Prosecutors rest Medicaid fraud case against Tuscaloosa physician Bobo
TUSCALOOSA (AP) — Federal prosecutors rested their Medicaid fraud case against Dr. Phillip Bobo after trying to show he made false statements to investigators, one of the charges against him in his retrial.
The final prosecution witness, state attorney general's office investigator Gerald Shockley, testified Thursday that during a June 10, 1999 interview with Bobo at the physician's home, Bobo said he had not made an offer of $800,000 to get his competition for a Medicaid contract to drop out.
Defense attorneys began Friday calling witnesses to testify on behalf of the prominent Tuscaloosa physician.
One defense witness, Mary Jo Looser, testified that she had worked for the state Department of Public Health in a program that was started to combat infant mortality. Looser testified that she believed that Bobo's company, Neighborhood Health Services, had an adequate provider network at the time of submitting its proposal for the Medicaid contract, according to The Tuscaloosa News Web site.
Prosecutors earlier played tape recordings in which Dr. Marc Armstrong, a Capstone Medical Center doctor, and John Maxwell, Capstone's administrator at the time, spoke with Bobo. In the tapes, Bobo discusses how he could help Capstone's ailing finances with $550,000 in contracts from the State Fire College and $250,000 from Bobo's group, Neighborhood Health Services.
Capstone was a partner in Alabama Health Network, which was competing for the Medicaid contract to provide maternity care to low-income, pregnant women in the area. Prosecutors contend Bobo sought to pay off the competitor not to bid on the contract.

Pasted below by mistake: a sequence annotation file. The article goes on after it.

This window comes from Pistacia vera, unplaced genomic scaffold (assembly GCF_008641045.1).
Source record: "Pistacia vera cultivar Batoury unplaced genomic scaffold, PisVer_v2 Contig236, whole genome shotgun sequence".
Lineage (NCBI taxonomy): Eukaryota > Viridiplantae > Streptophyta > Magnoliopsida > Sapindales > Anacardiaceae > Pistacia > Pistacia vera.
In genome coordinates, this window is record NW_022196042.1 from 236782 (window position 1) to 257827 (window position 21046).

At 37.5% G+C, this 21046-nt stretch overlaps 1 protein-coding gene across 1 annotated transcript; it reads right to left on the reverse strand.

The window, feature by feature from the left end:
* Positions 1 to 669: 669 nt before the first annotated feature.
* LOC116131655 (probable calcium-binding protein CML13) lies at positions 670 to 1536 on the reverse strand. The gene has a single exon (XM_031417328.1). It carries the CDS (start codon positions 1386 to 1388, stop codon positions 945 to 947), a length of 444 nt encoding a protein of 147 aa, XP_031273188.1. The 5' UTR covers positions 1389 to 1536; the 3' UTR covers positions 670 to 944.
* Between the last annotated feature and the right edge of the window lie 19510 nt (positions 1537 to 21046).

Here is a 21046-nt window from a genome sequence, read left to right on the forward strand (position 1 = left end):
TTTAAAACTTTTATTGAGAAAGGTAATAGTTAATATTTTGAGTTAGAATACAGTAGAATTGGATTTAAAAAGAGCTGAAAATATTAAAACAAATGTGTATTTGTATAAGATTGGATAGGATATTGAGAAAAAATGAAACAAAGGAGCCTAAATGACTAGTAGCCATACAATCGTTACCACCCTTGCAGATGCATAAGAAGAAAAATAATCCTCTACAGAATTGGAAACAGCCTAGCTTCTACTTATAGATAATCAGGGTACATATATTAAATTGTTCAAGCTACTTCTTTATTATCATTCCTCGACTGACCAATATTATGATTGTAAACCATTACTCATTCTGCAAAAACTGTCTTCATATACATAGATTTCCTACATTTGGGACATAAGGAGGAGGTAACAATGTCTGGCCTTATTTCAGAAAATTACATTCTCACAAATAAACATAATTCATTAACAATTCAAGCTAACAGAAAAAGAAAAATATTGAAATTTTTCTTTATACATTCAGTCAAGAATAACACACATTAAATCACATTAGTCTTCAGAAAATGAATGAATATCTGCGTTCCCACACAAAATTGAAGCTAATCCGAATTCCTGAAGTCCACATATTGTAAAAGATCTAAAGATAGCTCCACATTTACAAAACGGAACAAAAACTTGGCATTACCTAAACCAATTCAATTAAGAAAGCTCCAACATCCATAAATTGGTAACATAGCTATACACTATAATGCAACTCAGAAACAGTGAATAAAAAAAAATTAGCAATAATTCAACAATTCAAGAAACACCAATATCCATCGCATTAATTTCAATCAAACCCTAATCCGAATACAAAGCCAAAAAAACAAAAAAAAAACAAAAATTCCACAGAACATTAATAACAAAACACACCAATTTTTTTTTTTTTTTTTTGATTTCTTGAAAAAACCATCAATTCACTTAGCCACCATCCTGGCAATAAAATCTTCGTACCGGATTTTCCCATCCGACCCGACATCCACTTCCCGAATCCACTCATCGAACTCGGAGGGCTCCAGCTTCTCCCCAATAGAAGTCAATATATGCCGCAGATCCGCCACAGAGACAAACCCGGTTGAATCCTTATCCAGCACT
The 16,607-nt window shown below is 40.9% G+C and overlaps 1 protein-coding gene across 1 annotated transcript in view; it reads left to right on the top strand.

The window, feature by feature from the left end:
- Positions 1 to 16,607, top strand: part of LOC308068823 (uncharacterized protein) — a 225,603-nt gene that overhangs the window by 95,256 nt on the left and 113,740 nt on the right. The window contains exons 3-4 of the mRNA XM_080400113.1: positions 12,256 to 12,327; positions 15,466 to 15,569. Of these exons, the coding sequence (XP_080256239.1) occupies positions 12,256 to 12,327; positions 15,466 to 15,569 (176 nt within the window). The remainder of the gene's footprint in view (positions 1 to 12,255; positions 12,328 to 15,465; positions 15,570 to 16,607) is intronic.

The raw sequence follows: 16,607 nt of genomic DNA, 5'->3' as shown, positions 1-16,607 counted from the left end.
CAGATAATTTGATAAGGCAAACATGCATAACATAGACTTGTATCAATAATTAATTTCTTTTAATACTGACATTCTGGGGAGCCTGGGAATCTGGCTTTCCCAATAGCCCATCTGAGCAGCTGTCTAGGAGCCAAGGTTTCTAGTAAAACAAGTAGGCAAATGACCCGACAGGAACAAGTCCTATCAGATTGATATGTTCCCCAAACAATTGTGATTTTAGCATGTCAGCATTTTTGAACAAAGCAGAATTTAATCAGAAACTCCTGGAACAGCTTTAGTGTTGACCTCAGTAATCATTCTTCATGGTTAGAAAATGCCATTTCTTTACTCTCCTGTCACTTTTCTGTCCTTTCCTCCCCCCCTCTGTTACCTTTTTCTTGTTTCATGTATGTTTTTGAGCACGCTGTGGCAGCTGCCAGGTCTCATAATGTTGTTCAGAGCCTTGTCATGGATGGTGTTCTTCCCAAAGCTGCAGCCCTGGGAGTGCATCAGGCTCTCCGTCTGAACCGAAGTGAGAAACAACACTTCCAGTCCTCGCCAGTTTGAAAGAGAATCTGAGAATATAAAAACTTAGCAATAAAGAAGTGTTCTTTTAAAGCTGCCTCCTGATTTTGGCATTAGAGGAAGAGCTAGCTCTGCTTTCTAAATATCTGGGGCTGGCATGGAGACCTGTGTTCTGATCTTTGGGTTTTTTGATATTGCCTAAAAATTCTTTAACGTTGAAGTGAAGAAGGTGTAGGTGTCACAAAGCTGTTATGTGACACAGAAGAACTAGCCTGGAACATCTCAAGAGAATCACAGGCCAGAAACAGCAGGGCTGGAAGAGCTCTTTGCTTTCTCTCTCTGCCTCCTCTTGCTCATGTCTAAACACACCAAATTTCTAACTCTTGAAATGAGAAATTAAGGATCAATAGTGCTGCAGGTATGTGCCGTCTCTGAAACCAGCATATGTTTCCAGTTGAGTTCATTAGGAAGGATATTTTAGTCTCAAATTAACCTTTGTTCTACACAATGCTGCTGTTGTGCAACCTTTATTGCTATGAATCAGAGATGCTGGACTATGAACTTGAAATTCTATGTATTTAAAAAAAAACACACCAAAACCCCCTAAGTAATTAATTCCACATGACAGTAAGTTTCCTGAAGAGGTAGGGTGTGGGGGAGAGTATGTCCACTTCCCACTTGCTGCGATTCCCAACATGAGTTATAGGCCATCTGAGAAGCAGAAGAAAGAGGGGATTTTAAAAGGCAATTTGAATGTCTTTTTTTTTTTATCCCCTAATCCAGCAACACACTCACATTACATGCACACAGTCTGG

Shockley said Bobo, during the interview at his home, explained the $800,000 figure by saying Anderson told him that Capstone Medical Center had an $800,000 shortfall and that Bobo talked with Anderson about getting Capstone that amount for services provided.
Defense attorney Bill Clark has argued that Bobo conducted business negotiations over the contract and did nothing illegal.
Bobo, 63, is charged with fraud, witness tampering and lying to federal investigators.
Shockley testified that he went to Bobo's home before 7 a.m. on June 10, 1999 with an FBI agent and an assistant U.S. attorney after an allegation was made that Bobo had offered an incentive for Alabama Health Network not to compete. Before going to Bobo's home, Shockley had Maxwell record phone calls secretly and pretend to go along with Bobo's offer.
Maxwell has testified that he did lead Bobo into believing they had a deal.
Shockley testified that he was the only person to take notes during the 20-minute interview, which ended when Shockley asked to record the conversation. Shockley said he wrote his report four days later based on his notes and his memory.
Clark asked Shockley if he had ever made a mistake in his interview notes, and the investigator said it was possible.
Copyright 2005 Associated Press. All rights reserved. This material may not be published, broadcast, rewritten or redistributed.
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